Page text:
Carmel High’s annual Visual and Performing Arts Show, commonly known as the VAPA show, took place Thursday evening, and though most of the attention goes to the stage, many students and teachers would argue that the behind-the-scenes effort put into organizing and hosting the show is what truly deserves a standing ovation.
The VAPA show is a unique event in which all students of the arts, in classes ranging from Graphic Design to Chamber Choir, collaborate to create an elaborate night of entertainment that traditionally draws in crowds of local families and art fans.
A real challenge for this year’s show was the date switch due to scheduling conflicts that arose at the end of first semester and moved the show forward by two weeks.
“We weren’t expecting that, so that threw us a real curve ball,” says music teacher Brian Handley, co-chair of the VAPA department.
Handley, along with Kristine Tarozzi, the other department chair, have been working hard to organize the show’s theme, “Go West,” since the end of last school year, and they had to put in some extra effort after the date change.
“There [was] some stuff that we kind of [had] to pull together last minute,” Handley admits.
Fortunately, the department was already ahead in the preparation process. All of the arts teachers meet just a few weeks after every annual show to begin the next year’s planning, and by the end of the school year they finalize the next theme.
“We have to pick something that everyone can do,” says Holly Lederle, Graphic Design and Photography teacher, of the show theme. “Something that works really well for photo or graphics might not work so well for choir.”
The students themselves also have a say in the teachers’ final theme selection. Maggie Bevier, the CHS art teacher, says she gets input from her advanced students as she plans the visual portion of the show.
The show’s theme is not the only element that all of the art teachers and students have to work on together. Much of the performances and art displays are collaborative projects. For example, senior Natalie Sardina, an advanced Graphic Design student, spent numerous hours collaborating with Tarozzi, the dance teacher, to create animations as a backdrop for one of the dance numbers.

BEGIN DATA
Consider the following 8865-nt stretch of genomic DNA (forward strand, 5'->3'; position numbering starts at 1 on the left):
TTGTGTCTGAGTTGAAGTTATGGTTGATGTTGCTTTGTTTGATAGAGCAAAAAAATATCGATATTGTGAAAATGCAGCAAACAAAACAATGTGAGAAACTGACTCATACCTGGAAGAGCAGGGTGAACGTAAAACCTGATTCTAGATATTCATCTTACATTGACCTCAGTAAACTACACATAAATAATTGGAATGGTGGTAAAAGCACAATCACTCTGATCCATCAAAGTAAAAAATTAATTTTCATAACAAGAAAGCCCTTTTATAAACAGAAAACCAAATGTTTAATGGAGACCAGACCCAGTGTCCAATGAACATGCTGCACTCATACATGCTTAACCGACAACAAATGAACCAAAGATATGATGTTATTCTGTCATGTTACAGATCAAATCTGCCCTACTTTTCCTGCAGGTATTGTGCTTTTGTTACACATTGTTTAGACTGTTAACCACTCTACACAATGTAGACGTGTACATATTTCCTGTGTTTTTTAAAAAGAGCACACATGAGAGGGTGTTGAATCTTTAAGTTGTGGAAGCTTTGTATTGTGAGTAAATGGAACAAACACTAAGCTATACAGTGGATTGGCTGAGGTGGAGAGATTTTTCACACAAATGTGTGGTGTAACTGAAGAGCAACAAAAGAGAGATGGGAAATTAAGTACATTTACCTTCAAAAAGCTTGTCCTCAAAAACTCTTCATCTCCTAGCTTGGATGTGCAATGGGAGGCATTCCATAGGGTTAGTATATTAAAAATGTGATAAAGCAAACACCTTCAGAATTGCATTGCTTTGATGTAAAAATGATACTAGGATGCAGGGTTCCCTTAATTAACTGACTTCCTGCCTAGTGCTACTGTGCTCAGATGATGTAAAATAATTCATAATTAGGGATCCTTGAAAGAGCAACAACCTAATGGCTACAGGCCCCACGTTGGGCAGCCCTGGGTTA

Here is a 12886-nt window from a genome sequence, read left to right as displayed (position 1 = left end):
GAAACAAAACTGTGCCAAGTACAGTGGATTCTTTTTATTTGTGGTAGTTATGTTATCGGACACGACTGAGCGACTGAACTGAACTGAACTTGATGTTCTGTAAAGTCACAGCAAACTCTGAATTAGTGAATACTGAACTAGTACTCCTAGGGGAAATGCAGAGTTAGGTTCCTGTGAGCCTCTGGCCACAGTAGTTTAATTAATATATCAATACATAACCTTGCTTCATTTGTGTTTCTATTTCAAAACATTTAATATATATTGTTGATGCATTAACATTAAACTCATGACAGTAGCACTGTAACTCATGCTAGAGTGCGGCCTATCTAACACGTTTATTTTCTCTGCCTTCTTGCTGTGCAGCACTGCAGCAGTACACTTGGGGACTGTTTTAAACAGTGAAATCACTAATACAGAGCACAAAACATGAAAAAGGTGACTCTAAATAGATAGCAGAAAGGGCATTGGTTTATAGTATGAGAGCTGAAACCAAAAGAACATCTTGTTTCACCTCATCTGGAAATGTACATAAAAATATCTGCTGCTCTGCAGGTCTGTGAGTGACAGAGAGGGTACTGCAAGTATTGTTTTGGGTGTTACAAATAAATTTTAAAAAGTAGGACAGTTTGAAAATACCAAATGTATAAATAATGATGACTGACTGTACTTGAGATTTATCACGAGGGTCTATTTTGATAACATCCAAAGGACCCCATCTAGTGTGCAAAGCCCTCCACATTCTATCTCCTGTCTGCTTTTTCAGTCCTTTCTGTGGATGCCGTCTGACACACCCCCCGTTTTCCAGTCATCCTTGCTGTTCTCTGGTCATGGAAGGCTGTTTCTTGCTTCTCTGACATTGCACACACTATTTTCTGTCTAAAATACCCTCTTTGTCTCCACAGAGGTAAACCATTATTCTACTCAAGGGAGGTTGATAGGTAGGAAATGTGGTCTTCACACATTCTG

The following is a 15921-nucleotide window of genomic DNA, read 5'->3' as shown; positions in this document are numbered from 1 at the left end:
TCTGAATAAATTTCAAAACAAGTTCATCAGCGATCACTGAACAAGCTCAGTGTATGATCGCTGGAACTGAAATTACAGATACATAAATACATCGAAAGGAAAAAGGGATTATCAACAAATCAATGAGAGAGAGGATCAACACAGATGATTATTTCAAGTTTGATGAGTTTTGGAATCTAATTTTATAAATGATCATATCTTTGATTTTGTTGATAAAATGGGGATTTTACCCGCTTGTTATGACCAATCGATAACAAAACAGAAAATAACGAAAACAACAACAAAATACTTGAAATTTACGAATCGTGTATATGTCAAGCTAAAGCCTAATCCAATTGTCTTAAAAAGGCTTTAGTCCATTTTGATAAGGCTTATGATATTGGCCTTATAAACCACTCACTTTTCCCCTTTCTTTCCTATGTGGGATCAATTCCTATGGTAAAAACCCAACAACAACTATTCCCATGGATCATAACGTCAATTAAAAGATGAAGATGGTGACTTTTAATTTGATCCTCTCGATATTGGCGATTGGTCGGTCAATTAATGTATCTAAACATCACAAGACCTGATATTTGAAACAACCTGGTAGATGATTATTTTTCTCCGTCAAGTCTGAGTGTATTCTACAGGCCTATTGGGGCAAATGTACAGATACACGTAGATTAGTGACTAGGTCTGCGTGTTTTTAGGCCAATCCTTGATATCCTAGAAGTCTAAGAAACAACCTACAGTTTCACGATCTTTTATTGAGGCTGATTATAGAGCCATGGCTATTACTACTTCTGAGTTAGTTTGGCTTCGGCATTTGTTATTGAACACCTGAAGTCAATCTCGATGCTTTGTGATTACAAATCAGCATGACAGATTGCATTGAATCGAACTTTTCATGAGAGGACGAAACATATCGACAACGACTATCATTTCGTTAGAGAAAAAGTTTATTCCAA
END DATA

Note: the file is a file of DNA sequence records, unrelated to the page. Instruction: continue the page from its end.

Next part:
“I [worked] on it very late every day after school…because if you’re going to do something for this you might as well do it to the best of your ability,” Sardina says.
Similar to students like Sardina, teachers have to spend numerous hours after school to fully prepare their portions of the show. Bevier estimates that she spends between 25-40 hours after school making sure her students’ art is perfected in the months before the show.
Bevier also says she has to figure out most of her general plan for the show by the end of August when she orders supplies. Her art students have to prepare their work before the end of the first semester due to the need to format, frame and organize all the pieces.
Like many of the visual arts classes, Tarozzi has to organize her students and discuss dance numbers in December to get a head start on the show.
The other performers in the drama and music departments start practicing their parts for the show after winter break. Handley says that his musicians practice every single class day up until the show, and drama students like Cameron Poletti, who hosted this year’s show, have to work hard to create their performances.
“I put in quite a few hours preparing for the intro,” Poletti admits.
Overall, the labor by the art departments is rewarding not only for the audience that enjoys the show, but also for the art community at CHS.
“I like the VAPA kids seeing the other VAPA kids,” Tarozzi says. “It’s nice for them to work together and feel like a team.”